BSc, MSc, PhD, CStat
OCTRU Lead Statistician
Expertise in biostatistics, multilevel/hierarchical statistical modelling, statistical data-science, multi-parameter evidence synthesis, and randomized trials.
I am a biostatistician working on the design, conduct, analysis, and reporting of clinical trials at the Oxford Clinical Trials Unit and the Centre for Statistics in Medicine. My main interest is creating standardized methodology to support the production of evidence in real-world medical practice.
Standardization methodology can be used to contextualize RCT evidence with real-world data and to use these data in the design of clinical trials to make them more efficient, improve their external validity, and support the translation of findings in clinical practice. Improving trials in this way can create a virtuous circle with the potential to improve the quality of real-world data and in turn support more efficient and relevant clinical trials. More broadly, I am interested in the application of hierarchical statistical modelling, evidence synthesis, and causal methodology in observational studies and clinical trials to solve practical problems.
I have developed methods in comparative effectiveness and mapping between patient-reported and clinical outcomes. These methods allow for simultaneous synthesis and mapping of treatment effects across different measurement scales, giving us estimates of instrument relative responsiveness. I have also developed different approaches for estimating the minimum clinically important difference for depression. My research portfolio is broad and spans from theoretical work linking multilevel modelling with measurement error and misclassification, to more applied spatio-temporal modelling, and multi-parameter evidence synthesis to inform policy decisions and program evaluation. More recently, I co-led a project (MAPPED) to develop and validate clinical prediction tools for psychosis using routine primary care data (Clinical Practice Research Datalink).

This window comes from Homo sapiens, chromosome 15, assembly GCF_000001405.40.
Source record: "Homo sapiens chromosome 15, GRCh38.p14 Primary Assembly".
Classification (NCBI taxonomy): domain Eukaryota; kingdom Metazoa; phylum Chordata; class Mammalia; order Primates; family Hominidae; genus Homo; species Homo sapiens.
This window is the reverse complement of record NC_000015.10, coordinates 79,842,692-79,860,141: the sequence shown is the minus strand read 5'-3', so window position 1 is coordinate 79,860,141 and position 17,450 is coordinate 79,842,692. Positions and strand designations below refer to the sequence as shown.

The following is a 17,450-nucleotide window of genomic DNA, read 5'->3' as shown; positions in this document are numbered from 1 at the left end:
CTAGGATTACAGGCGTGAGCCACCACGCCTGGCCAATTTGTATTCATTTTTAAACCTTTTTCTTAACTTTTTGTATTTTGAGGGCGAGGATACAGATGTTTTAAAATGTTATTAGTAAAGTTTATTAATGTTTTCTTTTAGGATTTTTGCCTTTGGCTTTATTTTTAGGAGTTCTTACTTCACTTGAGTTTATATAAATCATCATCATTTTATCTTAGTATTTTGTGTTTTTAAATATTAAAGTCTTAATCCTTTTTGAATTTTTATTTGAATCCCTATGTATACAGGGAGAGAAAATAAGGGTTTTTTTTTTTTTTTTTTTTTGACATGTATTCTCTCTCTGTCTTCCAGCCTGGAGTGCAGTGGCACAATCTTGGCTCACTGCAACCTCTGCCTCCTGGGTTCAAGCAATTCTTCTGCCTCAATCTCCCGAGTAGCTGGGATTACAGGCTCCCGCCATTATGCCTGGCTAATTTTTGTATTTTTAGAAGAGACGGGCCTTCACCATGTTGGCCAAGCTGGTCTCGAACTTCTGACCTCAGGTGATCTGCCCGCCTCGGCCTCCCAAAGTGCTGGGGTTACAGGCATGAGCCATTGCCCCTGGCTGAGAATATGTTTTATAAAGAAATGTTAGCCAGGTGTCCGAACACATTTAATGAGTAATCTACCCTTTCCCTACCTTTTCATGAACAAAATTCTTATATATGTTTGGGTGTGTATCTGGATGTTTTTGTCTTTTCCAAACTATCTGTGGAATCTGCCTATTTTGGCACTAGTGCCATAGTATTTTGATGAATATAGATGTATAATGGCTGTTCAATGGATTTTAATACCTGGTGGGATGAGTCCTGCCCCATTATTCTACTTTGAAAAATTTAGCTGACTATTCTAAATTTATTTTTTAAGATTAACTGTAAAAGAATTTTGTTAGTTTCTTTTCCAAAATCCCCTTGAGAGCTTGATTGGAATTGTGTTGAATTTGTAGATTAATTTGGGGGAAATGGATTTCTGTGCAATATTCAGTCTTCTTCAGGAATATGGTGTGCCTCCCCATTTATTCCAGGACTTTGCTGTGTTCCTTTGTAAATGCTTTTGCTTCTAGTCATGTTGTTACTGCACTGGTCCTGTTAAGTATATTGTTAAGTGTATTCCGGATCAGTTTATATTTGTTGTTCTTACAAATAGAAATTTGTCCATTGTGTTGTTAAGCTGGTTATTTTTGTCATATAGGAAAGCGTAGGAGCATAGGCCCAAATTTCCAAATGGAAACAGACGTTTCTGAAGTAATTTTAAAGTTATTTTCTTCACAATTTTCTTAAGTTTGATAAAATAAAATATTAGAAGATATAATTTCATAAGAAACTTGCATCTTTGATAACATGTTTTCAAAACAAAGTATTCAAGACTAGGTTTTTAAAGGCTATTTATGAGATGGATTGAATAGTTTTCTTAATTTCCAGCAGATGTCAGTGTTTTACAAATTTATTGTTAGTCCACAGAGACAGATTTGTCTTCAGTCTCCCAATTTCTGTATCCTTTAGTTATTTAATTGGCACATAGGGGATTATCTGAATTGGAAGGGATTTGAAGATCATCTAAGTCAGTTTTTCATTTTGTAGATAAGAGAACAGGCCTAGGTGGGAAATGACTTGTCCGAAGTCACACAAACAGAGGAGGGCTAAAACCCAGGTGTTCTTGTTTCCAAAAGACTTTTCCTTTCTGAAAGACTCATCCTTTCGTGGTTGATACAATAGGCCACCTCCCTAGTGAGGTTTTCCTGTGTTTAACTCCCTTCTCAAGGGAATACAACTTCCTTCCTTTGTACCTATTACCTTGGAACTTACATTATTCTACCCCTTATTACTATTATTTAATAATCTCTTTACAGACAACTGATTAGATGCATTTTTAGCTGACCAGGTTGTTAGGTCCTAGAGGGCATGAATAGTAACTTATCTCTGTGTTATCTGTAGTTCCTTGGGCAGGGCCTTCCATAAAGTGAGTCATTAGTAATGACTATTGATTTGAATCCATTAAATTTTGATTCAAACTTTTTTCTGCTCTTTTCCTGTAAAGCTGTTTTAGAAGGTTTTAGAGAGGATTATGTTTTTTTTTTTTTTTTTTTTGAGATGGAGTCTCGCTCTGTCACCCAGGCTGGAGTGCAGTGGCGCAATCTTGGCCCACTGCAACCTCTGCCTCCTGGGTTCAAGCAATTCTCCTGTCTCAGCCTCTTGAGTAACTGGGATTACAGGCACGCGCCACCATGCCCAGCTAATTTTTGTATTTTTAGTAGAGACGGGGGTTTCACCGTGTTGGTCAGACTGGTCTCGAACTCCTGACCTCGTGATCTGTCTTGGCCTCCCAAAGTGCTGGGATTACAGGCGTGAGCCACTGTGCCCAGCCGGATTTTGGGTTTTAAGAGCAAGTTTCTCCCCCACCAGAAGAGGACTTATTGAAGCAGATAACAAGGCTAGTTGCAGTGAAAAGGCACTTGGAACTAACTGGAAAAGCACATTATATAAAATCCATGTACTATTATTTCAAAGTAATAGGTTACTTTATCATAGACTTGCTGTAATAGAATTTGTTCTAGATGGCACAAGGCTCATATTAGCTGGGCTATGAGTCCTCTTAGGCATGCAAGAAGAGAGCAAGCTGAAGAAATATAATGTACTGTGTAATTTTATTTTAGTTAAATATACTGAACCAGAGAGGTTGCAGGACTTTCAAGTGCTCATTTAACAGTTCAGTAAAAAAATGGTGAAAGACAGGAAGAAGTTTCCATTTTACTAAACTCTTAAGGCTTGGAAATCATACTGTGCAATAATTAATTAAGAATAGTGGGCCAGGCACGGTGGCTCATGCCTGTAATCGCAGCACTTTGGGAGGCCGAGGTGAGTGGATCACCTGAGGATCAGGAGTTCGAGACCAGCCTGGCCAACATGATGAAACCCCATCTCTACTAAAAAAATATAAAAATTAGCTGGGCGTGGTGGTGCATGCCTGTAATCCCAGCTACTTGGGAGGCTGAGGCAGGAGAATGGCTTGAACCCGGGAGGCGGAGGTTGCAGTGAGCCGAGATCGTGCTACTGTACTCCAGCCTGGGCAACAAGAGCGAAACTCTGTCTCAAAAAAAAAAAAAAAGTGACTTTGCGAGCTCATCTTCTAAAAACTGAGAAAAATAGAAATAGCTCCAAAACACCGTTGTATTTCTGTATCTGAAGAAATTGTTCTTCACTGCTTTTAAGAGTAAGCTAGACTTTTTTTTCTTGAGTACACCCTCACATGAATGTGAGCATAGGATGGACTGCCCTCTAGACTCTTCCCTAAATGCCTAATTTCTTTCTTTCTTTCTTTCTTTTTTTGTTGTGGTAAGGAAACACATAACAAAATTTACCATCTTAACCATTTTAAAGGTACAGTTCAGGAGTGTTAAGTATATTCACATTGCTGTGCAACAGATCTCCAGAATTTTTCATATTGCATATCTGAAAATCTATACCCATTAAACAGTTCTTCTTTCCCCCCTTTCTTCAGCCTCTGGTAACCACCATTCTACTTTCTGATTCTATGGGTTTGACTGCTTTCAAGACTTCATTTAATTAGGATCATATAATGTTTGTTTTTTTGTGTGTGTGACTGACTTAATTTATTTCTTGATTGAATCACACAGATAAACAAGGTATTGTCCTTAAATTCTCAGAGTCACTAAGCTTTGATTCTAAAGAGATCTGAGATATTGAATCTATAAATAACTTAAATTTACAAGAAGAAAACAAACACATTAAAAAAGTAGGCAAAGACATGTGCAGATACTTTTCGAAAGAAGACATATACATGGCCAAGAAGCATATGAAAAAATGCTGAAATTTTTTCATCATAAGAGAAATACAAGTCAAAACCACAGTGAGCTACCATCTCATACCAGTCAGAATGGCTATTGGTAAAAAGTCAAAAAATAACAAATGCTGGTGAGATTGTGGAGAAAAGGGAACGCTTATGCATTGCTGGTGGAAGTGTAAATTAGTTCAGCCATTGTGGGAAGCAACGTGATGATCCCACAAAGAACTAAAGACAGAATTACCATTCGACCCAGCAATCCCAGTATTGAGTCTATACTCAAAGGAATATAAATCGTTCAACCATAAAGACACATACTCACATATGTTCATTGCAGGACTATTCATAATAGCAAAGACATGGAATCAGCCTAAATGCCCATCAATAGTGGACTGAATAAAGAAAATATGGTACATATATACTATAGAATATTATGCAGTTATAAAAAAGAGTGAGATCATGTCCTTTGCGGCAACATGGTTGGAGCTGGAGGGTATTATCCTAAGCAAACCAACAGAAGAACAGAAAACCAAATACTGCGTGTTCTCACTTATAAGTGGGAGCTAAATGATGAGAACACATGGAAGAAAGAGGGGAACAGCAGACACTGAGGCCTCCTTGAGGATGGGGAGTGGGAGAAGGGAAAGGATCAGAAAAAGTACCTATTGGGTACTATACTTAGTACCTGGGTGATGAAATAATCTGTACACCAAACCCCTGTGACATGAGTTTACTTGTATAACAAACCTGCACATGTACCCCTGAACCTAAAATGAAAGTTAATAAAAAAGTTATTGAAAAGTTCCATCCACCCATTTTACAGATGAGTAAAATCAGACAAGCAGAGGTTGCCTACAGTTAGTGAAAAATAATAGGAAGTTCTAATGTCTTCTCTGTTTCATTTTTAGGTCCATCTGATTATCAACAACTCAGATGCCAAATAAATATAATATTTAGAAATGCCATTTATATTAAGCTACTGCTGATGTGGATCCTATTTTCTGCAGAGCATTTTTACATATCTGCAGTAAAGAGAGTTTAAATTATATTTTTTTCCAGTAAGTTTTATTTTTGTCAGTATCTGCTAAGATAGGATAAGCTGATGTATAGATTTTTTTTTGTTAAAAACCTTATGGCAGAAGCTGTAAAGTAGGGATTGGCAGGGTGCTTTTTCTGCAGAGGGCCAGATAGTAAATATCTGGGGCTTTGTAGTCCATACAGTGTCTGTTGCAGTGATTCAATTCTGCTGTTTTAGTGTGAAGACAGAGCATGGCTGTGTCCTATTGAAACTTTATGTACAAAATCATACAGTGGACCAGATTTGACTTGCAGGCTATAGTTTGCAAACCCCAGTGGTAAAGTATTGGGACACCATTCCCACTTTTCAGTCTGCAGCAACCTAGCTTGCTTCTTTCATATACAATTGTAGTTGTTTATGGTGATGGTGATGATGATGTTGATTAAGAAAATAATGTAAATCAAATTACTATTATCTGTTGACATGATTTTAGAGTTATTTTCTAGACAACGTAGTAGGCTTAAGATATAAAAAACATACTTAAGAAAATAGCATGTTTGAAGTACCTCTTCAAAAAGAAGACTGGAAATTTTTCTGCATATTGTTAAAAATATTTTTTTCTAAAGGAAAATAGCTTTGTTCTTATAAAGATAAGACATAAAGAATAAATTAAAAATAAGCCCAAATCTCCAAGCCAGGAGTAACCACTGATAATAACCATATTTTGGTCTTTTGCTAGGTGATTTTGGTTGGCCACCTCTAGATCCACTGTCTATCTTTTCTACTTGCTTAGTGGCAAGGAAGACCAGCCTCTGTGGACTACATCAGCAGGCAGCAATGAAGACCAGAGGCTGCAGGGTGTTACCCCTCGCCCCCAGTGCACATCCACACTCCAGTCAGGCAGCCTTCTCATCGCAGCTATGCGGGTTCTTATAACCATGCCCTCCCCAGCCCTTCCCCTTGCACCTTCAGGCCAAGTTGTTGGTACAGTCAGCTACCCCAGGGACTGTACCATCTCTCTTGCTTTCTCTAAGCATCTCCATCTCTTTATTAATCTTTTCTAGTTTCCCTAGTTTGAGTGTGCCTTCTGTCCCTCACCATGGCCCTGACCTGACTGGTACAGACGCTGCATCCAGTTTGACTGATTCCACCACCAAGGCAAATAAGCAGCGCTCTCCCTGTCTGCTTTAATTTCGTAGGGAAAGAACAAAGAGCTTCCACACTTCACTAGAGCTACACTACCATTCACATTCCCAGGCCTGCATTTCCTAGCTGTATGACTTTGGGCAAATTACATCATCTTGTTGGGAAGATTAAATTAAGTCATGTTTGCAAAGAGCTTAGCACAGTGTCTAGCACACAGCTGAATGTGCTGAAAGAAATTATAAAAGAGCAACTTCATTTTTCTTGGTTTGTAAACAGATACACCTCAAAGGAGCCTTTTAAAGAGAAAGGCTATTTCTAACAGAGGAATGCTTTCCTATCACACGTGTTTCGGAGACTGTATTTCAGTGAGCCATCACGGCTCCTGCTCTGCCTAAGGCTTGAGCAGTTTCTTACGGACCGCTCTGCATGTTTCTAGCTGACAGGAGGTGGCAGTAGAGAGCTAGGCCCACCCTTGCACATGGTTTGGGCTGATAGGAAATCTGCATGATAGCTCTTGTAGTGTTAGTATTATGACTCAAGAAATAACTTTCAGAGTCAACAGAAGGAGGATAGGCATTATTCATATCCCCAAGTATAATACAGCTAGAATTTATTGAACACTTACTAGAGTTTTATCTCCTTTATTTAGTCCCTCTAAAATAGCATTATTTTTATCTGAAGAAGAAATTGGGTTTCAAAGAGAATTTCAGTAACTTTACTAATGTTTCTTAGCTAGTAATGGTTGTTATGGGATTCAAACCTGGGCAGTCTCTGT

I joined OCTRU in May 2023. Before that, I spent two years in NHS Blood and Transplant working on registry-based randomized clinical trials and almost 15 years working in biostatistics, epidemiology, and evidence synthesis at the University of Bristol, Bath, and Manchester. I am a chartered Statistician (RSS), trained in Mathematics (BSc) and Computational Statistics (MSc). The MRC supported my PhD on life-course statistical epidemiology at the Environment Epidemiology Unit in Southampton, which was followed by an ESRC post-doctoral award at the Centre for Multilevel Modelling at Bristol University.
My ORCID: https://orcid.org/0000-0002-6392-6690
Developing and internally validating a prognostic model (P Risk) to improve the prediction of psychosis in a primary care population using electronic health records: The MAPPED study.
Sullivan SA. et al, (2022), Schizophrenia research, 246, 241 - 249
How much change is enough? Evidence from a longitudinal study on depression in UK primary care
Kounali D. et al, (2022), Psychological medicine, 52, 1875 - 1882
Is there a role for Desmopressin as an alternative to platelet transfusion prior to procedures or Radiological InterVEntions in thrombocytopenic critically ill patients (DRIVE)? Results of a randomised double-blind placebo-controlled feasibility trial
Desborough M. et al, (2022), British journal of haematology, 197, 40 - 41